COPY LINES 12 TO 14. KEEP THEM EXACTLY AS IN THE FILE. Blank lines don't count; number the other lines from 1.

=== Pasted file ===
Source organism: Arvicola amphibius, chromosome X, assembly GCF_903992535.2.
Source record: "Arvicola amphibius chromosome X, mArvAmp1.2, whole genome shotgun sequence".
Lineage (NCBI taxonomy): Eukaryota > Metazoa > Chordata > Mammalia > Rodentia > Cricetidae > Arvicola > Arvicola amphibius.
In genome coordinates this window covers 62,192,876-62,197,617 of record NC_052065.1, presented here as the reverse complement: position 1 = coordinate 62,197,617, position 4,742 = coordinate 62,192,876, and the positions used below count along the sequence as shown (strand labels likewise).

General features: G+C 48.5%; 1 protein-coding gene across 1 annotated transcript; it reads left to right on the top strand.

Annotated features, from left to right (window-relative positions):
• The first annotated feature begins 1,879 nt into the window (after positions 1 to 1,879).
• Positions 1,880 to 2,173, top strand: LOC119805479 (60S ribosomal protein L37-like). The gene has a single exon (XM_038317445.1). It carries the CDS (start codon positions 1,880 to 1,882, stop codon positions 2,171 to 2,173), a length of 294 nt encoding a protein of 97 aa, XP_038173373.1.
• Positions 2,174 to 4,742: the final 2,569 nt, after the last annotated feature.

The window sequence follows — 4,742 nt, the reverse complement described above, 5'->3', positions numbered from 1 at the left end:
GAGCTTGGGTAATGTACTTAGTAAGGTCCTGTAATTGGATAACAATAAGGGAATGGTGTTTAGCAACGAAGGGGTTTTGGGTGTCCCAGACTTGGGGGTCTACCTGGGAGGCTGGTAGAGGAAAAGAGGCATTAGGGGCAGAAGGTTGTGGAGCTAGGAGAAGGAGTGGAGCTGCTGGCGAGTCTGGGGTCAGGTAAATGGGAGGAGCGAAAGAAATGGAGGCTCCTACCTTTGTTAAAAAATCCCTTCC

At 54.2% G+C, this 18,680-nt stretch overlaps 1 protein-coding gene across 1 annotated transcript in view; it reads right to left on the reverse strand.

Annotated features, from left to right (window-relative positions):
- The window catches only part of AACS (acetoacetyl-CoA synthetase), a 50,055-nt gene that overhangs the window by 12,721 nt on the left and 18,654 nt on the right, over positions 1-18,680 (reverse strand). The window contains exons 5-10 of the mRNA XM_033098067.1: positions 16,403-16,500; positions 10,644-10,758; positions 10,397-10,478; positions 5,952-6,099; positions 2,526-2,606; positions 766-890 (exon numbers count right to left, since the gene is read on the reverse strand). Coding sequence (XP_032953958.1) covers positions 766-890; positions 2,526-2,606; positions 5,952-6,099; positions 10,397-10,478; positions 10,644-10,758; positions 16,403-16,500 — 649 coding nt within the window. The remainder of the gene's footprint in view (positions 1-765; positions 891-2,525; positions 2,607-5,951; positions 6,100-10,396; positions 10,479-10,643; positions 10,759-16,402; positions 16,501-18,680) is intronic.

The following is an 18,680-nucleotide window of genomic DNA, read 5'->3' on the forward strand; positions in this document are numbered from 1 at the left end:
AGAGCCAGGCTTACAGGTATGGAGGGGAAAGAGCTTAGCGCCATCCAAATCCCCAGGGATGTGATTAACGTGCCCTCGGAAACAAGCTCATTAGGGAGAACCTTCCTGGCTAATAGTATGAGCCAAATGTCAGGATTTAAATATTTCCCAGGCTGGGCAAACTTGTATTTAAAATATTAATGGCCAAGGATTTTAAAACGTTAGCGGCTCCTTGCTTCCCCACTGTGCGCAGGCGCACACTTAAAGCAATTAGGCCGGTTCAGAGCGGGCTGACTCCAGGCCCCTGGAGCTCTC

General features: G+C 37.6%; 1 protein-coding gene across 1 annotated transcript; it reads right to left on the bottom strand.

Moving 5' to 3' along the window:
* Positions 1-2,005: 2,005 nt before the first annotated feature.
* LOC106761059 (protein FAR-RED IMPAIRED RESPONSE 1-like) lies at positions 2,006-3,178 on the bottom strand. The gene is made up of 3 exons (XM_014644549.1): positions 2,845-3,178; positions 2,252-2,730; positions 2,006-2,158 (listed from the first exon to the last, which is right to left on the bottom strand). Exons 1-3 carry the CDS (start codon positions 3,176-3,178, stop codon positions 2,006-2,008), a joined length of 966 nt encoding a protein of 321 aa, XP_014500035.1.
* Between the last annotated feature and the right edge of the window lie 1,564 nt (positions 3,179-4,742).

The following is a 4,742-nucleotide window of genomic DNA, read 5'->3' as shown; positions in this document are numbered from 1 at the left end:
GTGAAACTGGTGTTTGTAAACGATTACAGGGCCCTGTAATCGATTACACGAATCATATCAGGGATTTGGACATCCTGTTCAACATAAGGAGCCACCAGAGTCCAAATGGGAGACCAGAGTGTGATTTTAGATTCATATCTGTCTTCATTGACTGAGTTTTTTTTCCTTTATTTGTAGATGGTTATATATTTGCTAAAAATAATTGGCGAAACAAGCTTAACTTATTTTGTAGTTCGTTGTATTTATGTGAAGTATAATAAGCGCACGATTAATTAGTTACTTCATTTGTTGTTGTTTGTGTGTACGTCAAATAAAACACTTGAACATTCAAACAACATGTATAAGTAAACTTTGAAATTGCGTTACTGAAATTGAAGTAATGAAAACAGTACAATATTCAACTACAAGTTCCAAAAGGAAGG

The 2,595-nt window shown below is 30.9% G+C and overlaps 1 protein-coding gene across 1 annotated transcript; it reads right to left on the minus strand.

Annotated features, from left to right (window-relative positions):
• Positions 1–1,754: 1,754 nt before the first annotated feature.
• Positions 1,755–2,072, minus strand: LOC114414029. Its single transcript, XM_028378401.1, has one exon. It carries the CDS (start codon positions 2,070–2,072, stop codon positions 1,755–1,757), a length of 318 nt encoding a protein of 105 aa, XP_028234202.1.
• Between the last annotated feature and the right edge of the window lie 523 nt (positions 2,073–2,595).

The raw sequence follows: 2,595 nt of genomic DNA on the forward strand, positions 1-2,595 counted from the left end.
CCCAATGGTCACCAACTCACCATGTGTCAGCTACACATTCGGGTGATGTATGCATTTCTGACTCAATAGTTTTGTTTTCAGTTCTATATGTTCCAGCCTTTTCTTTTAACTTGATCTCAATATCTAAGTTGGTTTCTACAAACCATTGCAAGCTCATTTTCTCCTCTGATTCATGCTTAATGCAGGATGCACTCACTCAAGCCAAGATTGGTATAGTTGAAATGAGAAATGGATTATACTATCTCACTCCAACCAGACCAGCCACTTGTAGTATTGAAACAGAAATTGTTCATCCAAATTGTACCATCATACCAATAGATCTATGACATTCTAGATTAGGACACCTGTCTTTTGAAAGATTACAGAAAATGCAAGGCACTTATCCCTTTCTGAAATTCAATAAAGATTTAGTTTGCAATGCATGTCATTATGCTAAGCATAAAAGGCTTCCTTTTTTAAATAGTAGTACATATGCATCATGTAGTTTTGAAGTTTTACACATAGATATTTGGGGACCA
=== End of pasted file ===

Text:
At 54.2% G+C, this 18,680-nt stretch overlaps 1 protein-coding gene across 1 annotated transcript in view; it reads right to left on the reverse strand.

Annotated features, from left to right (window-relative positions):
- The window catches only part of AACS (acetoacetyl-CoA synthetase), a 50,055-nt gene that overhangs the window by 12,721 nt on the left and 18,654 nt on the right, over positions 1-18,680 (reverse strand). The window contains exons 5-10 of the mRNA XM_033098067.1: positions 16,403-16,500; positions 10,644-10,758; positions 10,397-10,478; positions 5,952-6,099; positions 2,526-2,606; positions 766-890 (exon numbers count right to left, since the gene is read on the reverse strand). Coding sequence (XP_032953958.1) covers positions 766-890; positions 2,526-2,606; positions 5,952-6,099; positions 10,397-10,478; positions 10,644-10,758; positions 16,403-16,500 — 649 coding nt within the window. The remainder of the gene's footprint in view (positions 1-765; positions 891-2,525; positions 2,607-5,951; positions 6,100-10,396; positions 10,479-10,643; positions 10,759-16,402; positions 16,501-18,680) is intronic.